Creating windows of opportunity: Installing (social) order at the National Weather Service


An often overlooked aspect of how infrastructures impose (social) order is through transforming time into a trusty ally. One of their essential functions is to afford  shared frames for enacting a window of opportunity. Like many out there, I have been watching with bated breath as Hurricane Matthew churns a destructive path through the Caribbean and, now, along the coast of Florida. Yet, by the time Matthew goes “live” on our news screens it is already too late to act. The window of opportunity is gone, and even emergency personnel must wait until it is safe to respond. The U.S. National Weather Service (NWS), however, has been closely monitoring this storm long before it became  “Hurricane Matthew” to us. Charged with protecting life and property, NWS forecasters all over the East Coast were anxiously (and excitedly!) poring over the model forecasts and other weather guidance from the National Hurricane Center, deliberating over the uncertainty of the storm’s path and pondering how and when it was going to affect their area of forecasting responsibility. Remarkably, despite the great excitement and responsibility involved, the demeanor of the entire agency through it all has been calm, measured, and deliberate.

We may take it for granted, but “speaking with one voice” represents a great sociotechnical achievement – at the NWS as well as anywhere else. As I discuss in my book, the NWS has cultivated sets of temporally judicious decision-making habits in its forecasters both by promoting expeditious meteorological skills and rules of thumb and by scaffolding the temporal architecture of a given task onto more or less fixed deliberation structures and technologically hardwired timing sequences. Specifically as it pertains to hurricane operations, NWS forecasters must abide by the storm tracks charted by the Hurricane Center and, in fact, cannot publicly divulge any information prior its official release to ensure “the issuance of information to all users at the same time on an equal basis.” As I had occasion to witness first hand, however, NWS forecasters don’t always agree with the  pronouncements of the Hurricane Center, or of each other for that matter. And so, Hurricane Center forecasts/warnings are issued one hour before NWS field offices are to issue local hurricane advisories and warnings. This hour is the window of opportunity during which NWS forecasters will deliberate (via prescheduled conference calls and (ad hoc) chat room discussions) with the Hurricane Center as well as neighboring field offices about possible local amendments to the intensity/timing/track of the storm. Local expertise (in microclimatic conditions as well as community needs) is considered an asset at the NWS, militating for the existence of field offices in the first place. But eagerness to save the day and “nail the storm” can lead to flip-flopping, over/underwarning, or even bouts of indecision. It is especially for those fateful moments, when successfully utilizing windows of opportunity becomes paramount, that the NWS has sought to mold time into an organizational resource and forecasters into poised decision makers.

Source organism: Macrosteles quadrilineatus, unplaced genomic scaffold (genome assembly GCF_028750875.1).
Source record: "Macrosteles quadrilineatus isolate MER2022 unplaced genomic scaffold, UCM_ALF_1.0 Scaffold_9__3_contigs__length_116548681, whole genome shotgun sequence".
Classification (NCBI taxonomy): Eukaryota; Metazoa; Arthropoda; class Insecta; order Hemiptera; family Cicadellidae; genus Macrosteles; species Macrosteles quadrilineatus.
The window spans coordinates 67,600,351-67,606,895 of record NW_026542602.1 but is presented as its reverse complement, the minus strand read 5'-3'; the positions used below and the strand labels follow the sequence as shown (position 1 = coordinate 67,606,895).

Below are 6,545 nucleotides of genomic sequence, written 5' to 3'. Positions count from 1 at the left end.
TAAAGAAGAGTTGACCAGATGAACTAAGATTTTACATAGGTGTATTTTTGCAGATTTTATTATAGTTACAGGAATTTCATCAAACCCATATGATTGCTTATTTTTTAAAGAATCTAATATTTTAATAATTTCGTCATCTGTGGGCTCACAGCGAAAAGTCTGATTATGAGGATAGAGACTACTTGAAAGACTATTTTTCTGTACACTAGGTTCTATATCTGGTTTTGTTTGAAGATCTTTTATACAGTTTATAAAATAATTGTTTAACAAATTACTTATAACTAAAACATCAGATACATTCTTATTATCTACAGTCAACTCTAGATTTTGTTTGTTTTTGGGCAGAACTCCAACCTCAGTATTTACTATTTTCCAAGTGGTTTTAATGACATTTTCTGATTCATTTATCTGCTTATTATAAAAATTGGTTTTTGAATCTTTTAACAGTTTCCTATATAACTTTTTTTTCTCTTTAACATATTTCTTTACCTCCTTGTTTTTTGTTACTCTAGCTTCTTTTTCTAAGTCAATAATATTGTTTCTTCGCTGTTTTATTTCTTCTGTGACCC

When it comes to windows of opportunity, however, one size doesn’t fit all. Different time horizons call for different infrastructural regimes of decision-making action. Here I have only touched upon hurricanes, which are “long-fused” events. Forecasting tornadoes, or some such “short-fused” event, presents entirely different windows of opportunity. Predictably, therefore, NWS infrastructures during fast-paced scenarios call forth a set of skills and resources best suited for keeping up with the action, whereas slow-paced scenarios come bundled with an equivalent set of skills and resources, meant to elicit good long-endurance performance. In the end, time makes a fool of us all, of course; but, in the meantime, we might as well devise ways to turn it into our best ally.  

16 thoughts on “Creating windows of opportunity: Installing (social) order at the National Weather Service

  1. Pingback: Creating windows of opportunity: Installing (social) order at the National Weather Service | deer hunting

  2. that’s intriguing, in fields like biology or organic chemistry there are limits to how useful physics is for many tasks/experiments but if one’s speculations/results are contrary to physics we have a pretty strong signal that something is amiss, but there we have pretty near universal (at least at the macro level) standards/equations to apply, would think it might be much messier in areas where technology is being evolved manufacturing new affordances/scaffolding and likewise with metaphors/paradigms/etc.


  3. The limits of the possible. Horizons of opportunity define the limits of cognitive perception and, therefore, possibility.